Future generations experiencing three or more degrees of global warming will look back in astonishment that the rich of the world not only let, but encouraged and funded, developing nations to build and operate coal and gas fired power plants. “It would have been more responsible, better for all and cheaper”, they’ll say, “for the rich to have done everything in their power to ensure that developing nations skipped that dirty 19th century technology altogether. And they should have compensated nations with fossil fuels beneath their feet for not developing those reserves. Why were our wealthy ancestors so selfish and short-sighted?” Why indeed?

Wealthy nations have struggled to raise the, frankly miserly, US$100 billion dollars a year they promised to help developing nations mitigate and adapt to climate change. How difficult is it going to be to get North America, Europe and the Middle East to pay poor countries with fossil fuel resources to leave their treasures in the ground?

Of course, those are the ‘idealistic’ arguments. It’s also an uncomfortable fact that in some developing nations the development of their natural resources does not lead to much improvement in the lives of the country’s poorest people. Rather, the rights, livelihoods and local environments of affected communities, and the experiences of the nation’s poor people generally, often deteriorate, as the profits are syphoned off by multinational corporations, oligarchs and corrupt politicians and officials. This situation is dubbed the ‘resource curse’, although it would be more accurate to point the finger at the perpetrators than the physical entity and call it the ‘greed and exploitation curse’.

Scientists advise against solar geoengineering

Solar geoengineering – a range of technologies aimed at blocking some of the incoming radiation from the sun – is being promoted in some quarters as a last ditch effort to halt global warming. This is despite very serious concerns about its uncertain effects on weather patterns and, among other things, agriculture. Even more concerning are the unknown risks if solar engineering technologies are ever deployed widely and, equally concerning, should they ever be stopped. The impossibility of implementing an effective and just global governance system for research, trials, implementation, etc. adds yet another danger. On top of which, we have perfectly safe options for limiting global warming that are ready to be rolled out now.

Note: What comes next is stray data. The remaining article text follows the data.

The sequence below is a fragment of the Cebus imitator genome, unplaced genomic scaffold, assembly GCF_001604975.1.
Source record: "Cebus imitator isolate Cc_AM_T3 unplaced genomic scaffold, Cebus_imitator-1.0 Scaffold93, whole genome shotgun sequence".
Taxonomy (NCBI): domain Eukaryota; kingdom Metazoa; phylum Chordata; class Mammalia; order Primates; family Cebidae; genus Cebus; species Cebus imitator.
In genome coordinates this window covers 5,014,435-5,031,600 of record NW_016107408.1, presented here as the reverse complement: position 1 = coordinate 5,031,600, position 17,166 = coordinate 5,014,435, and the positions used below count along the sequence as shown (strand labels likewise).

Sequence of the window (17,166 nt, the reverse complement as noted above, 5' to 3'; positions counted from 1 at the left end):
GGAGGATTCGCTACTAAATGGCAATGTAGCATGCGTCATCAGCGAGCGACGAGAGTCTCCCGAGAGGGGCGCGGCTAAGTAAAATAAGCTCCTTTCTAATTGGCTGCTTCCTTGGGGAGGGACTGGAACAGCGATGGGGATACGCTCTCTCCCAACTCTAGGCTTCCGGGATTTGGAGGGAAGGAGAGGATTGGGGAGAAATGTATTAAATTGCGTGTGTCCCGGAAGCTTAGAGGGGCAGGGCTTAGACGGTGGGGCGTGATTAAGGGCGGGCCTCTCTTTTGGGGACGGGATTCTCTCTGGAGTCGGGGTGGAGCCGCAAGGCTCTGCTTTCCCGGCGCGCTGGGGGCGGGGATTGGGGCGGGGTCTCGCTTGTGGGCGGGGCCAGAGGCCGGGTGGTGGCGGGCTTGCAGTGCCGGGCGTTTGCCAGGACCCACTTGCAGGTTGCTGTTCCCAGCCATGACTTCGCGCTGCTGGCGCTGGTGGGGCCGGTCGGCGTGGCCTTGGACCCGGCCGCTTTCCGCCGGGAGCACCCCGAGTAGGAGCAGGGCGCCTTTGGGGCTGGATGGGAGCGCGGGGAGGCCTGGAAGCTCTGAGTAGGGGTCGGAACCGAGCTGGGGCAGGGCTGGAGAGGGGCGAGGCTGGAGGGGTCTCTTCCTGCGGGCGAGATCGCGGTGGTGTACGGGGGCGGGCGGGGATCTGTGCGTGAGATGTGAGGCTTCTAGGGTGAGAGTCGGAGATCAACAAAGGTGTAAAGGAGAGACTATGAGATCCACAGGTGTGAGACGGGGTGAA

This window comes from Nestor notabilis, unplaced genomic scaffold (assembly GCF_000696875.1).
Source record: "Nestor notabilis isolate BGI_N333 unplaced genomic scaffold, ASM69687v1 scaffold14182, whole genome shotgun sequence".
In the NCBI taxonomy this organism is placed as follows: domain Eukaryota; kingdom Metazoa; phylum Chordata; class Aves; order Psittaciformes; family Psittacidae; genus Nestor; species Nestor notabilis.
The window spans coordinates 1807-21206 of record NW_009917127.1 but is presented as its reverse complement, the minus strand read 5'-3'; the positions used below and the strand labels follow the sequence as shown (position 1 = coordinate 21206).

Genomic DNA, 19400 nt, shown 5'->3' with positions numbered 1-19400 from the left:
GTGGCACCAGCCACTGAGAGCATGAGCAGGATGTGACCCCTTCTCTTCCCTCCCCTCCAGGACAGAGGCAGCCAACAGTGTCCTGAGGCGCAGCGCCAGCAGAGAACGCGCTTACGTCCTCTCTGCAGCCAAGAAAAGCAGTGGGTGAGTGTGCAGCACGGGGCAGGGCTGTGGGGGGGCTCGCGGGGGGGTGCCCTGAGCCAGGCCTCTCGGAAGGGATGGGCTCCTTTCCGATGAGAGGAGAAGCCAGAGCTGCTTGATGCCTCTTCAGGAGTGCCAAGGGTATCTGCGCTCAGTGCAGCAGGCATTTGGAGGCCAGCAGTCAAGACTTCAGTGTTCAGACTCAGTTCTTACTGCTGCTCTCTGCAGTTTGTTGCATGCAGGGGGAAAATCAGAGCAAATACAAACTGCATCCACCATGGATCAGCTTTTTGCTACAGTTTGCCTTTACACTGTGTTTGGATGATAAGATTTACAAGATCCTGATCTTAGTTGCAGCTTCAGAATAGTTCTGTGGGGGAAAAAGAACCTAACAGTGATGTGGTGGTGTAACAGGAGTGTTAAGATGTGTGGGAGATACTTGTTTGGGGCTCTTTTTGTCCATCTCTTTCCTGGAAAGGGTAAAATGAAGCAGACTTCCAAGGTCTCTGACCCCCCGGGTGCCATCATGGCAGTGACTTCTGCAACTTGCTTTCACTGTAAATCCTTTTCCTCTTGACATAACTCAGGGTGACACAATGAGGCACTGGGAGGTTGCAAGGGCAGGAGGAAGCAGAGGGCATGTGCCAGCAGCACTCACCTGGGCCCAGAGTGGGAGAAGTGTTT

A coalition of scientists and governance scholars has called for an International Non-Use Agreement on Solar Engineering which would commit governments to:

  1. Prohibit national funding agencies from supporting the development of solar geoengineering technologies,
  2. Ban outdoor solar geoengineering experiments,
  3. Not grant patent rights for solar geoengineering technologies,
  4. Not deploy solar geoengineering technologies developed by third parties, and
  5. Not support any attempt to institutionalise solar geoengineering as a policy option in intergovernmental organisations.

How to reduce oil consumption

You couldn’t give oil away a year ago. Then the price picked up and more recently the Russians (the world’s largest oil exporters) decided to start bombing Ukraine. The result is that the price of oil has hit US$150 a barrel and it’s not just Australian householders and car owners who have noticed. On top of all that, the USA, Canada and UK, and probably more, in retaliation for Russia’s unneighbourly behaviour, are banning the import of Russian oil. No surprise then that governments are worried about a shortage of oil and consumers are worried about the price. The International Energy Agency has formulated a 10-point plan (see figure below) for advanced economies that would, if fully implemented (a very big ‘if’) cut their demand for oil by 2.7 million barrels a day in the next four months. That would constitute about a 5 per cent reduction in their normal demand. The big reductions would come from reduced highway speed limits, car-free Sundays in cities, working from home for three days a week, public transport, walking and cycling, and car sharing.

Texas: best at everything

Talking oil, there I was a few weeks ago lauding Texas for its front-of-the-pack performance at installing renewable energy in the USA. Now it turns out they were also the leaders at generating electricity from coal in both 2020 and 2021, with a big jump between the two years. Just like China, Texas seems to be a leader in both methods of generating electricity.